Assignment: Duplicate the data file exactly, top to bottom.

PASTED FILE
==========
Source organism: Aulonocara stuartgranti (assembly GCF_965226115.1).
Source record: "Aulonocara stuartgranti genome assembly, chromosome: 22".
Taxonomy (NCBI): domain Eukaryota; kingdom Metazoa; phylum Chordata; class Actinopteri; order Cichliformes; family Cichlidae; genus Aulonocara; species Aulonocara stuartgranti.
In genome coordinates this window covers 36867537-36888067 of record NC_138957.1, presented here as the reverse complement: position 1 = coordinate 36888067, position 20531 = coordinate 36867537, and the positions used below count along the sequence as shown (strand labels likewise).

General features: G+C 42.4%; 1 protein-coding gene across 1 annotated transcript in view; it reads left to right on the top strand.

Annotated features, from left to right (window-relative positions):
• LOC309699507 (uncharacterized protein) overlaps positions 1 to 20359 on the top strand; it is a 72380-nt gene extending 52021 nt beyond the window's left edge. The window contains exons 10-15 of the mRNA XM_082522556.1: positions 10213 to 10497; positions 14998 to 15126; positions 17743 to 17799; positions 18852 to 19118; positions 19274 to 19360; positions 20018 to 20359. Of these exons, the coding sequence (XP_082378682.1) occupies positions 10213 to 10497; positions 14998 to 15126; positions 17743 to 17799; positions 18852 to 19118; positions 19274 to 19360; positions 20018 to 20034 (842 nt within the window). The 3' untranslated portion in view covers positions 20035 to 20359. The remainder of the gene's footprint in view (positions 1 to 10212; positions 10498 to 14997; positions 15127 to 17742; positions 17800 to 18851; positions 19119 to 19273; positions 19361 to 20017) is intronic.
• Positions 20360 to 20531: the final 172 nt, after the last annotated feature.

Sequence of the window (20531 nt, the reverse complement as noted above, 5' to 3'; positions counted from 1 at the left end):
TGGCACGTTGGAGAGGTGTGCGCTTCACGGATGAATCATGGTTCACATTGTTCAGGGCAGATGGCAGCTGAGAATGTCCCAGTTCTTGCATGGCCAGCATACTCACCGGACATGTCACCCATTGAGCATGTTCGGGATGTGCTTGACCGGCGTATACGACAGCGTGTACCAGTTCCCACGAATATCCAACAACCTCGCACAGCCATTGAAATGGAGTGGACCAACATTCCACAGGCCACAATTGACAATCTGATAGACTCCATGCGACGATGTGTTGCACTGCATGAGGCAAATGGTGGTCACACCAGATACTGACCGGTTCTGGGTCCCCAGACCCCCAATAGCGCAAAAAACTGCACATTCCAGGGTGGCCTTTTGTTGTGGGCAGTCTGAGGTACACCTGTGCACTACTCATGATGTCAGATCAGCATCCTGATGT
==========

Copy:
Source organism: Aulonocara stuartgranti (assembly GCF_965226115.1).
Source record: "Aulonocara stuartgranti genome assembly, chromosome: 22".
Taxonomy (NCBI): domain Eukaryota; kingdom Metazoa; phylum Chordata; class Actinopteri; order Cichliformes; family Cichlidae; genus Aulonocara; species Aulonocara stuartgranti.
In genome coordinates this window covers 36867537-36888067 of record NC_138957.1, presented here as the reverse complement: position 1 = coordinate 36888067, position 20531 = coordinate 36867537, and the positions used below count along the sequence as shown (strand labels likewise).

General features: G+C 42.4%; 1 protein-coding gene across 1 annotated transcript in view; it reads left to right on the top strand.

Annotated features, from left to right (window-relative positions):
• LOC309699507 (uncharacterized protein) overlaps positions 1 to 20359 on the top strand; it is a 72380-nt gene extending 52021 nt beyond the window's left edge. The window contains exons 10-15 of the mRNA XM_082522556.1: positions 10213 to 10497; positions 14998 to 15126; positions 17743 to 17799; positions 18852 to 19118; positions 19274 to 19360; positions 20018 to 20359. Of these exons, the coding sequence (XP_082378682.1) occupies positions 10213 to 10497; positions 14998 to 15126; positions 17743 to 17799; positions 18852 to 19118; positions 19274 to 19360; positions 20018 to 20034 (842 nt within the window). The 3' untranslated portion in view covers positions 20035 to 20359. The remainder of the gene's footprint in view (positions 1 to 10212; positions 10498 to 14997; positions 15127 to 17742; positions 17800 to 18851; positions 19119 to 19273; positions 19361 to 20017) is intronic.
• Positions 20360 to 20531: the final 172 nt, after the last annotated feature.

Sequence of the window (20531 nt, the reverse complement as noted above, 5' to 3'; positions counted from 1 at the left end):
TGGCACGTTGGAGAGGTGTGCGCTTCACGGATGAATCATGGTTCACATTGTTCAGGGCAGATGGCAGCTGAGAATGTCCCAGTTCTTGCATGGCCAGCATACTCACCGGACATGTCACCCATTGAGCATGTTCGGGATGTGCTTGACCGGCGTATACGACAGCGTGTACCAGTTCCCACGAATATCCAACAACCTCGCACAGCCATTGAAATGGAGTGGACCAACATTCCACAGGCCACAATTGACAATCTGATAGACTCCATGCGACGATGTGTTGCACTGCATGAGGCAAATGGTGGTCACACCAGATACTGACCGGTTCTGGGTCCCCAGACCCCCAATAGCGCAAAAAACTGCACATTCCAGGGTGGCCTTTTGTTGTGGGCAGTCTGAGGTACACCTGTGCACTACTCATGATGTCAGATCAGCATCCTGATGT